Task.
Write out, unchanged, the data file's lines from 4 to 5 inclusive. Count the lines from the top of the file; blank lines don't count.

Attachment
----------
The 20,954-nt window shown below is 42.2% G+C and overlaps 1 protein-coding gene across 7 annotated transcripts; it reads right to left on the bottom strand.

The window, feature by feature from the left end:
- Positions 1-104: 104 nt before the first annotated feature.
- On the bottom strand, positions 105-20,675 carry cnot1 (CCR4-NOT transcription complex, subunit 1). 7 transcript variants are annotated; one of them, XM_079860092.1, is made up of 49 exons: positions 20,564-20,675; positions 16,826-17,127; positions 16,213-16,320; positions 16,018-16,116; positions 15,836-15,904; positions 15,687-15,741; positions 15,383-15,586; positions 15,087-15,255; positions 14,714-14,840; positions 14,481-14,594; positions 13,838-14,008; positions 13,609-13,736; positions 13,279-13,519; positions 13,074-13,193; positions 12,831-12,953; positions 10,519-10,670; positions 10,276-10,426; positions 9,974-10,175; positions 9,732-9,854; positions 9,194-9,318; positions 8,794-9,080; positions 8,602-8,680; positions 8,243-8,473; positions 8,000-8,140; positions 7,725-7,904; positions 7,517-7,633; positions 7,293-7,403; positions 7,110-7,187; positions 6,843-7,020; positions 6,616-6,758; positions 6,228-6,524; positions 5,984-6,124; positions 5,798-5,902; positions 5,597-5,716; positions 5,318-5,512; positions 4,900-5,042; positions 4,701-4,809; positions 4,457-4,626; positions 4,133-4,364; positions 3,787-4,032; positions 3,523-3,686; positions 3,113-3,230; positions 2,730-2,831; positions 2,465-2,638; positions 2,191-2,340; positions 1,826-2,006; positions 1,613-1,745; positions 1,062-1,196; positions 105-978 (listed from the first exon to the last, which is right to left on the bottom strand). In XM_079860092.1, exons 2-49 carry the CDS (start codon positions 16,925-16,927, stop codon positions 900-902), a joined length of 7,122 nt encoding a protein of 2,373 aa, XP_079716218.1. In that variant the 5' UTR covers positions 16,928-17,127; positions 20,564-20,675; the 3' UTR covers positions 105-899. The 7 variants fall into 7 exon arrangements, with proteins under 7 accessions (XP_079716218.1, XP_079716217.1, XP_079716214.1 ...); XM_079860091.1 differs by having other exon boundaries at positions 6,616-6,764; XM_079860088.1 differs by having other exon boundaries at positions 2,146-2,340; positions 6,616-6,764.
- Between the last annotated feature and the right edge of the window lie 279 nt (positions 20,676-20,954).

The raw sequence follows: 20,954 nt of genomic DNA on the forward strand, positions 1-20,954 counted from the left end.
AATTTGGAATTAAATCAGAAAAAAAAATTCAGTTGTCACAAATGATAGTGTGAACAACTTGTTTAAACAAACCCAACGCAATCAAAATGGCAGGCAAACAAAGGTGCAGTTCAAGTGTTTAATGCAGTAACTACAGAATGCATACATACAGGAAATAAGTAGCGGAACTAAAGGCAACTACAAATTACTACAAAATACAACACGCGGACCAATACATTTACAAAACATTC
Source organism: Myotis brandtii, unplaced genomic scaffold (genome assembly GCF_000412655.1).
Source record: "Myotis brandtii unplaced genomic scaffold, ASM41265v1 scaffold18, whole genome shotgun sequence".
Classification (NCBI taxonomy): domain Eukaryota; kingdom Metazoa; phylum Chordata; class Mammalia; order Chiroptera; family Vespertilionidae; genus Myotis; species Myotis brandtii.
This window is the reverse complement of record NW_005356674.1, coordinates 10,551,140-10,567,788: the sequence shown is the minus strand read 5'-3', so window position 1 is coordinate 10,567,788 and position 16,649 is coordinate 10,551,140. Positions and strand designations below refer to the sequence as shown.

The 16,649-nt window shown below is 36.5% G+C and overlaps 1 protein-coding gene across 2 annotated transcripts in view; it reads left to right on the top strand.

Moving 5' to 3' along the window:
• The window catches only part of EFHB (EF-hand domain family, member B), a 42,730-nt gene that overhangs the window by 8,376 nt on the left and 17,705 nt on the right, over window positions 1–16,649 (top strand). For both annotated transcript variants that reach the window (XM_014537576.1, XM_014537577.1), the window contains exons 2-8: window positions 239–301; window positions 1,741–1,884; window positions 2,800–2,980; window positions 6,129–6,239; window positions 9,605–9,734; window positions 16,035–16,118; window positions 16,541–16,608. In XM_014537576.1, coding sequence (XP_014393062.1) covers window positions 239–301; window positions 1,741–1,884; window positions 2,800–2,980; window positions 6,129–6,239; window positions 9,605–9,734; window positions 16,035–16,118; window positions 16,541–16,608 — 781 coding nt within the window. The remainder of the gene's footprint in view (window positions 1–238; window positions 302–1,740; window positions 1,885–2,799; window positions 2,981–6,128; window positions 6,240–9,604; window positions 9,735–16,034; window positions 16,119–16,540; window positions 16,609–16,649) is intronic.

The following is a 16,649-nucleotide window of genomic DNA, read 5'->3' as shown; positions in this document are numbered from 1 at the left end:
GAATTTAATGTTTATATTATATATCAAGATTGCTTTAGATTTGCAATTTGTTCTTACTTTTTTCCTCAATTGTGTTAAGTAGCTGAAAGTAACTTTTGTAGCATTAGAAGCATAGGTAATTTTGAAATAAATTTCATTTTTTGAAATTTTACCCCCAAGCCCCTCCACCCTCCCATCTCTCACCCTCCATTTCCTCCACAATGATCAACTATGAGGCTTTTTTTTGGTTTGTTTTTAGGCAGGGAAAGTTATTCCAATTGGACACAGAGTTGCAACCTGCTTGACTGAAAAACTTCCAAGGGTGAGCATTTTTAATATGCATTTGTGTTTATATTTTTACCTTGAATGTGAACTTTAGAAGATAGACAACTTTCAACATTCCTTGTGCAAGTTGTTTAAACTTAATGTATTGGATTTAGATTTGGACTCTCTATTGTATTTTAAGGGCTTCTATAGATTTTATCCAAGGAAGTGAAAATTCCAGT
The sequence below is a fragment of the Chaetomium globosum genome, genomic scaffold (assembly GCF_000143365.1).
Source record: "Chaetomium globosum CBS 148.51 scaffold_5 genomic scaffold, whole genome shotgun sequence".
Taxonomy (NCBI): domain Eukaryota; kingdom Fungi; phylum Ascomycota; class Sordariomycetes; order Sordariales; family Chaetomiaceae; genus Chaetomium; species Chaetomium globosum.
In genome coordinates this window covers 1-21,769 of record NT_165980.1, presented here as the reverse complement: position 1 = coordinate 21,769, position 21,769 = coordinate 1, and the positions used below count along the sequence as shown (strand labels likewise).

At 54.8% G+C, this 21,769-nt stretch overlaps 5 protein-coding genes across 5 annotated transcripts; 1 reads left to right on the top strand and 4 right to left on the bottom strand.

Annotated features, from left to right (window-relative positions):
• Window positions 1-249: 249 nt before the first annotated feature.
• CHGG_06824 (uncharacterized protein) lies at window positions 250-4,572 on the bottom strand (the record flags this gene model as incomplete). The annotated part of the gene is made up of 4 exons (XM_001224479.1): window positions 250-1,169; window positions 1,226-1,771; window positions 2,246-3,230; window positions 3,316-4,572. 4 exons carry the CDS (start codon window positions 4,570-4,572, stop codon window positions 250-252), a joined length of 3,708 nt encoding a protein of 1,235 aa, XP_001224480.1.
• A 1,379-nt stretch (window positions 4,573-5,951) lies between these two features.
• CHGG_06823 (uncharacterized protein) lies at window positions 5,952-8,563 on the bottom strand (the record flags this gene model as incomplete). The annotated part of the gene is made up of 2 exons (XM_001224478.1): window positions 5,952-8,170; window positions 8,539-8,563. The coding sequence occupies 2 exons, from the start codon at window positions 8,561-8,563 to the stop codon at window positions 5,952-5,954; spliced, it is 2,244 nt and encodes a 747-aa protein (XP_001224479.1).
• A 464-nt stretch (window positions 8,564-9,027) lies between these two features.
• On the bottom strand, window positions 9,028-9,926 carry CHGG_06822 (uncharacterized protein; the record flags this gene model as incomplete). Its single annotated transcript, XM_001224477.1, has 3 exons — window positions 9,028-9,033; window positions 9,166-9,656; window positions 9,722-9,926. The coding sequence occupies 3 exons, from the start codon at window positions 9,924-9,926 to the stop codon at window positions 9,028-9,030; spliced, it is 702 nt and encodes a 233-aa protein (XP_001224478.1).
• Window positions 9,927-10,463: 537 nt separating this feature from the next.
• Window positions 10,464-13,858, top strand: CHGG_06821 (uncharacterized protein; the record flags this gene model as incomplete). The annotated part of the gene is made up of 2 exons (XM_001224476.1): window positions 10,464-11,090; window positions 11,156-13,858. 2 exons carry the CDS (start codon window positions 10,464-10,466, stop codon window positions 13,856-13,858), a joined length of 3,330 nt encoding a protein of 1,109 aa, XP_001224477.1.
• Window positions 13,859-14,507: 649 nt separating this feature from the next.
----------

- On the bottom strand, positions 105-20,675 carry cnot1 (CCR4-NOT transcription complex, subunit 1). 7 transcript variants are annotated; one of them, XM_079860092.1, is made up of 49 exons: positions 20,564-20,675; positions 16,826-17,127; positions 16,213-16,320; positions 16,018-16,116; positions 15,836-15,904; positions 15,687-15,741; positions 15,383-15,586; positions 15,087-15,255; positions 14,714-14,840; positions 14,481-14,594; positions 13,838-14,008; positions 13,609-13,736; positions 13,279-13,519; positions 13,074-13,193; positions 12,831-12,953; positions 10,519-10,670; positions 10,276-10,426; positions 9,974-10,175; positions 9,732-9,854; positions 9,194-9,318; positions 8,794-9,080; positions 8,602-8,680; positions 8,243-8,473; positions 8,000-8,140; positions 7,725-7,904; positions 7,517-7,633; positions 7,293-7,403; positions 7,110-7,187; positions 6,843-7,020; positions 6,616-6,758; positions 6,228-6,524; positions 5,984-6,124; positions 5,798-5,902; positions 5,597-5,716; positions 5,318-5,512; positions 4,900-5,042; positions 4,701-4,809; positions 4,457-4,626; positions 4,133-4,364; positions 3,787-4,032; positions 3,523-3,686; positions 3,113-3,230; positions 2,730-2,831; positions 2,465-2,638; positions 2,191-2,340; positions 1,826-2,006; positions 1,613-1,745; positions 1,062-1,196; positions 105-978 (listed from the first exon to the last, which is right to left on the bottom strand). In XM_079860092.1, exons 2-49 carry the CDS (start codon positions 16,925-16,927, stop codon positions 900-902), a joined length of 7,122 nt encoding a protein of 2,373 aa, XP_079716218.1. In that variant the 5' UTR covers positions 16,928-17,127; positions 20,564-20,675; the 3' UTR covers positions 105-899. The 7 variants fall into 7 exon arrangements, with proteins under 7 accessions (XP_079716218.1, XP_079716217.1, XP_079716214.1 ...); XM_079860091.1 differs by having other exon boundaries at positions 6,616-6,764; XM_079860088.1 differs by having other exon boundaries at positions 2,146-2,340; positions 6,616-6,764.
- Between the last annotated feature and the right edge of the window lie 279 nt (positions 20,676-20,954).